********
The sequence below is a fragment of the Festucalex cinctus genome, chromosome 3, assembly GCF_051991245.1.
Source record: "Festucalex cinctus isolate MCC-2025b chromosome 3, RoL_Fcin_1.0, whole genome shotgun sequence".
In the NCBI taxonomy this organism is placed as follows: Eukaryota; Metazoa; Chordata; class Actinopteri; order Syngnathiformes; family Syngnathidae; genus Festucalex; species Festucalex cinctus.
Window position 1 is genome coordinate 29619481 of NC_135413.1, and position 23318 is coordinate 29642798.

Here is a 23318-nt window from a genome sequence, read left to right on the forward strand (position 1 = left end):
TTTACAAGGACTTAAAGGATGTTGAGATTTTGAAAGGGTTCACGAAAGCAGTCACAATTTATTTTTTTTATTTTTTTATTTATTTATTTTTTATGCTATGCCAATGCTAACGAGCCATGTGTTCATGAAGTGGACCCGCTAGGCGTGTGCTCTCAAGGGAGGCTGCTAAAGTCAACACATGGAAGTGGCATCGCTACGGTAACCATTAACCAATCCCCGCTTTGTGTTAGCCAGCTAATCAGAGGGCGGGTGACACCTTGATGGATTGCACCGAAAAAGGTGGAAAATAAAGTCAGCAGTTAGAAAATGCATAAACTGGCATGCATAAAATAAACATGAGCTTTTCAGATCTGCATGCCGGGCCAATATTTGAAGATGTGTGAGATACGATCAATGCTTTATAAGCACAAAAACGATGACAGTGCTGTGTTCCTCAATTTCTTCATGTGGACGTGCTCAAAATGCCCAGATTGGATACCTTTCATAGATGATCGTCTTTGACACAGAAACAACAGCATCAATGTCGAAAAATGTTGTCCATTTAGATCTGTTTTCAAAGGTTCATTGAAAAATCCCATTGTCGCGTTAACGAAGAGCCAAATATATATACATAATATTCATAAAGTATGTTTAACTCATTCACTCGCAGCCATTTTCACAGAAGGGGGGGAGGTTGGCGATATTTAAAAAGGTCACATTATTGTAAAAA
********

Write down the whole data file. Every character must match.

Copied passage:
The sequence below is a fragment of the Festucalex cinctus genome, chromosome 3, assembly GCF_051991245.1.
Source record: "Festucalex cinctus isolate MCC-2025b chromosome 3, RoL_Fcin_1.0, whole genome shotgun sequence".
In the NCBI taxonomy this organism is placed as follows: Eukaryota; Metazoa; Chordata; class Actinopteri; order Syngnathiformes; family Syngnathidae; genus Festucalex; species Festucalex cinctus.
Window position 1 is genome coordinate 29619481 of NC_135413.1, and position 23318 is coordinate 29642798.

Here is a 23318-nt window from a genome sequence, read left to right on the forward strand (position 1 = left end):
TTTACAAGGACTTAAAGGATGTTGAGATTTTGAAAGGGTTCACGAAAGCAGTCACAATTTATTTTTTTTATTTTTTTATTTATTTATTTTTTATGCTATGCCAATGCTAACGAGCCATGTGTTCATGAAGTGGACCCGCTAGGCGTGTGCTCTCAAGGGAGGCTGCTAAAGTCAACACATGGAAGTGGCATCGCTACGGTAACCATTAACCAATCCCCGCTTTGTGTTAGCCAGCTAATCAGAGGGCGGGTGACACCTTGATGGATTGCACCGAAAAAGGTGGAAAATAAAGTCAGCAGTTAGAAAATGCATAAACTGGCATGCATAAAATAAACATGAGCTTTTCAGATCTGCATGCCGGGCCAATATTTGAAGATGTGTGAGATACGATCAATGCTTTATAAGCACAAAAACGATGACAGTGCTGTGTTCCTCAATTTCTTCATGTGGACGTGCTCAAAATGCCCAGATTGGATACCTTTCATAGATGATCGTCTTTGACACAGAAACAACAGCATCAATGTCGAAAAATGTTGTCCATTTAGATCTGTTTTCAAAGGTTCATTGAAAAATCCCATTGTCGCGTTAACGAAGAGCCAAATATATATACATAATATTCATAAAGTATGTTTAACTCATTCACTCGCAGCCATTTTCACAGAAGGGGGGGAGGTTGGCGATATTTAAAAAGGTCACATTATTGTAAAAA